## CCC '17 S3 - Nailed It!

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Points: 7 (partial)
Time limit: 1.0s
Memory limit: 256M

Author:
Problem type
##### Canadian Computing Competition: 2017 Stage 1, Junior #5, Senior #3

Tudor is a contestant in the Canadian Carpentry Challenge (CCC). To win the CCC, Tudor must demonstrate his skill at nailing wood together to make the longest fence possible using boards. To accomplish this goal, he has pieces of wood. The piece of wood has integer length .

A board is made up of exactly two pieces of wood. The length of a board made of wood with lengths and is . A fence consists of boards that are the same length. The length of the fence is the number of boards used to make it, and the height of the fence is the length of each board in the fence. In the example fence below, the length of the fence is 4; the height of the fence is 50; and, the length of each piece of wood is shown:

Tudor would like to make the longest fence possible. Please help him determine the maximum length of any fence he could make, and the number of different heights a fence of that maximum length could have.

#### Input Specification

The first line will contain the integer .
The second line will contain space-separated integers .

For 5 of the 15 available marks, .
For an additional 4 of the 15 available marks, .
For an additional 3 of the 15 available marks, .

#### Output Specification

Output two integers on a single line separated by a single space: the length of the longest fence and the number of different heights a longest fence could have.

#### Sample Input 1

4
1 2 3 4

#### Sample Output 1

2 1

#### Explanation for Sample Output 1

Tudor first combines the pieces of wood with lengths and to form a board of length .
Then he combines the pieces of wood with lengths and to form another board of length .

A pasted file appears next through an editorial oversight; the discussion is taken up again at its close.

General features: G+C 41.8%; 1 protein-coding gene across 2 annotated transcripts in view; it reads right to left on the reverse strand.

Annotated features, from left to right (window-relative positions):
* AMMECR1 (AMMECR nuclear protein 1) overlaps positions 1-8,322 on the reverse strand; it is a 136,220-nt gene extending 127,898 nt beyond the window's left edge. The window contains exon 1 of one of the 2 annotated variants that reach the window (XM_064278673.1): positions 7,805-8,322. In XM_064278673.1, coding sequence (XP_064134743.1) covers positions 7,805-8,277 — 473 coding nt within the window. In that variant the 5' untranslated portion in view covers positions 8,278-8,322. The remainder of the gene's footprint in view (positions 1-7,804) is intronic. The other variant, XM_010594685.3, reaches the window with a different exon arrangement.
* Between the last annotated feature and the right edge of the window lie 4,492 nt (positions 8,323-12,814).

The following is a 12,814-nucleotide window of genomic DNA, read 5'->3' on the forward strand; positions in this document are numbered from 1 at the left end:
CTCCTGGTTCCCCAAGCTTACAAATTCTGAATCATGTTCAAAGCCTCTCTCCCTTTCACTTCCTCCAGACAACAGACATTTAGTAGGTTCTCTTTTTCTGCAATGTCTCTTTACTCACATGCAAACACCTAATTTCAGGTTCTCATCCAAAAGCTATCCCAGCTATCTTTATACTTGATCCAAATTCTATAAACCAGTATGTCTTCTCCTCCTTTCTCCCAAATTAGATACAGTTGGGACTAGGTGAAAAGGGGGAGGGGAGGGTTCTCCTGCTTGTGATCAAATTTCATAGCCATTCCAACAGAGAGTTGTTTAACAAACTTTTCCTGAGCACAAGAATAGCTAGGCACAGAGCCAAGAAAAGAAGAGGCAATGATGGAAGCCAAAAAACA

Finally, he combines the boards to make a fence with length and height .

#### Sample Input 2

5
1 10 100 1000 2000

#### Sample Output 2

1 10

#### Explanation for Sample Output 2

Tudor can't make a fence longer than length , and there are ways to make a fence with length by choosing any two pieces of wood to nail together.
Specifically, he may have a fence of height , , , , , , , , and .

## Comments

• commented on May 23, 2021, 1:29 p.m. edited

Are all lengths of the pieces of wood distinct?

Edit: Thanks.

• commented on May 23, 2021, 5:39 p.m.

No.

• commented on Jan. 14, 2021, 1:03 a.m.

I'm tryna check which test case my code fails on but I don't know which one it is cuz test data isn't properly numbered. Is there a way I can find out what subtask 1 test 2 is in the input files ?

• commented on May 17, 2021, 8:43 a.m.

I suppose you can go to the offical CEMC website and find all the test data there. Then just manually check through the however many test case there are.

• commented on Jan. 13, 2018, 8:54 p.m.

This comment is hidden due to too much negative feedback. Click here to view it.

• commented on Jan. 14, 2018, 3:42 p.m.

Problem testcases are weighted out of 15.

• commented on March 17, 2017, 9:49 p.m.

I submitted the same code and there was a difference of 1s. Is there some new rule where there is a performance penalty for submitting more times?

• commented on Dec. 27, 2019, 8:02 p.m.

why does this have so many downvotes?

• commented on March 31, 2017, 9:16 a.m. edited

There is no penalty for resubmitting. DMOJ uses multiple judges and you may have gotten different judges, which mark at varying speeds. The load on the judges also affects the speed, but if you're getting TLE (Time Limit Exceeded) and think your program is fine, just resubmit later. You can see the status of the judges at https://dmoj.ca/status/.